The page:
With this, Lenin tore up the 2nd International’s model of the state and revolution. He had moved further away from the stagist view that a bourgeois democracy would necessarily precede socialism. The revolution would be made by the proletariat, led by a revolutionary party. This was why Lenin was adamant that the Bolsheviks win a majority in the elections to the workers’ councils, but once they had, to smash the old state as quickly as possible and seize control for the soviets. At this point Lenin’s theory interlinks with that of Trotsky’s, and showcases how and why their intellectual revolution was as important as the political.

The Permanent Revolution

Leon Trotsky’s revolution against the Kautskyian conception of revolution, the proletariat’s role in it, and how political and economic development occurred within capitalism happened soon after the first, failed attempt at a Russian Revolution. Results and Prospects, written in 1906, was an attempt to explain why the working class had played such an important role in the attempted revolution of 1905. They were a minuscule portion of the population, and Russia was barely a capitalist country. According to socialist theories of the era, a bourgeois-democratic revolution – like America’s or France’s – would have to happen long before a socialist uprising. Yet the bourgeoisie had shrunk from what socialists saw as its historic tasks, and left those to the workers to carry in 1905.

Trotsky argued that the real trajectory of capitalism was one of combined and uneven development. Instead of one path, capitalism created situations where less technologically advanced nations could leapfrog centuries of development or compress them into a very small scope of time. Older social relations would co-exist alongside modern production methods. This was combined development. Capitalism would also unevenly develop whole areas of nations, especially in colonial or technologically less-advanced regions; places where raw materials could be extracted or large factories could be built to take advantage of cheap labor would be built up by foreign capital, leaving the rest of the region or nation backwards and underdeveloped. Since foreign investment would dominate, especially in colonial and peripheral areas, the native capitalists would be dependent upon that investment and would be loathe to encourage political and economic reforms that could jeopardize foreign capital.

Since the native capitalists was no longer capable of consistently supporting basic democratic demands, the task of doing so would fall to the revolutionary working class. Political time, like economic time, would be compressed. The proletariat would be forced to take power in order to solve basic democratic tasks, but it would be unable to stop at that stage, since their political rule would only be possible as part of a socialist uprising. Working class political rule would open the door to socialism quite rapidly.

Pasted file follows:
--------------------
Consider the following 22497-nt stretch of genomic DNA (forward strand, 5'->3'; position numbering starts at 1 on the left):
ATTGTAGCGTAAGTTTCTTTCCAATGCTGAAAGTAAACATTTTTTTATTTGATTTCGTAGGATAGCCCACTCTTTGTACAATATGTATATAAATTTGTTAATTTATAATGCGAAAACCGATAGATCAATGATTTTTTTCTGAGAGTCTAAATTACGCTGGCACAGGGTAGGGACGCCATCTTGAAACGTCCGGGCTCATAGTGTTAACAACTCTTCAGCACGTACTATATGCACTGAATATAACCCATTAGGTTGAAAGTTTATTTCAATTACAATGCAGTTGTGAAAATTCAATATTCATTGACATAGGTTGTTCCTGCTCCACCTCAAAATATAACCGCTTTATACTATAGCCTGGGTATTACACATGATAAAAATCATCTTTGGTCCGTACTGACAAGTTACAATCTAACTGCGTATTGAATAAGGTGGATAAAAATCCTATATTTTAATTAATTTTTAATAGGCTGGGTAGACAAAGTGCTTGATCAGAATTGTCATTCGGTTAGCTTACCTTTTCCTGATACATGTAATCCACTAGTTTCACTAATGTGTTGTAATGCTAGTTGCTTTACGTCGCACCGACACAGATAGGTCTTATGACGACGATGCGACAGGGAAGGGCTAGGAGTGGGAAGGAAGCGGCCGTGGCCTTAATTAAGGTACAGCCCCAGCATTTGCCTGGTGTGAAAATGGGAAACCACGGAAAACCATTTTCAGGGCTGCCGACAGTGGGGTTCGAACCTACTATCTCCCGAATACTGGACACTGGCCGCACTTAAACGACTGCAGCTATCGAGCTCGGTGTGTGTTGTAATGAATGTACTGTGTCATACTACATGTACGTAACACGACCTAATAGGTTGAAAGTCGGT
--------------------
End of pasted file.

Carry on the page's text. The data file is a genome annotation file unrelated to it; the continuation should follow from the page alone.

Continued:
Trotsky called this permanent revolution, borrowed from Marx’s 1850 Address to the Central Committee of the Communist League. Like Lenin, he had returned to Marx in order to build an intellectual revolution within Marxism. In fact Marx’s address argued that the then-small proletariat would be forced to take power alongside petty-bourgeois, or small capitalist, allies, and yet the workers should form a party independent of the small capitalists and push democratic demands to their furthest, to the point where socialism would be the next step. This was permanent revolution, and in a country like Russia with a majority of peasants and a small group of highly class-conscious workers, it was seen by Trotsky as the likely path to working-class revolution.

Because of combined and uneven development, revolts might happen in peripheral nations like Russia first because, while numerically small, the proletariat was the only consistently revolutionary force there, and native capitalists were universally conservative or reactionary. Yet Russia, or other technologically backward nations would need to foment revolution abroad in more advanced nations, as they could take power but would need the help of an advanced economy to build socialism.

The socialists of the Second International era had taken a quote from Marx’s famous Contribution to a Critique of Political Economy, where he briefly describes economic eras in progression, and solidified it into a sacrosanct evolutionary model of development. Even Lenin and the Bolsheviks, prior to 1917, had believed in the “democratic dictatorship of the proletariat and peasantry,” as the first stage towards a socialist revolution. Trotsky upended this, and gave a more dynamic and realistic model of how capitalism had developed the world-system on an economic and political level. He also showed that the working class would have to solve democratic demands like national independence and land reform – tasks that were not strictly speaking socialist – at the same time, or on the path towards, socialism.

Conclusion: Lenin and Trotsky’s Intellectual Praxis

By spring of 1917 Lenin and Trotsky had coincided intellectually: Lenin’s April Theses acknowledged the need for a working-class led revolution and a post-revolutionary government organized on the soviets. Trotsky’s rapid rapprochement with the Bolsheviks after his return to Russia in May of 1917 showcase this point. The political revolution they led in November would not have been possible without the intellectual revolution they began. By shattering mainstream pre-war socialism’s intellectual foundations, they laid a path that provided a new basis for revolution and what post-revolutionary government could be (even if it rarely reached those heights in the 20th century). It is important in this centenary of the Russian Revolution that we remember both revolutions for their historic importance and for what they might tell us about our own future path, and what revolutions might be necessary in the 21st century.

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Peter LaVenia received a PhD in Political Theory from the University at Albany, SUNY. He has been an activist and organizer for over 15 years and has worked for Ralph Nader in that capacity. He is currently the co-chair of the Green Party of New York, and can be reached on Twitter: @votelavenia.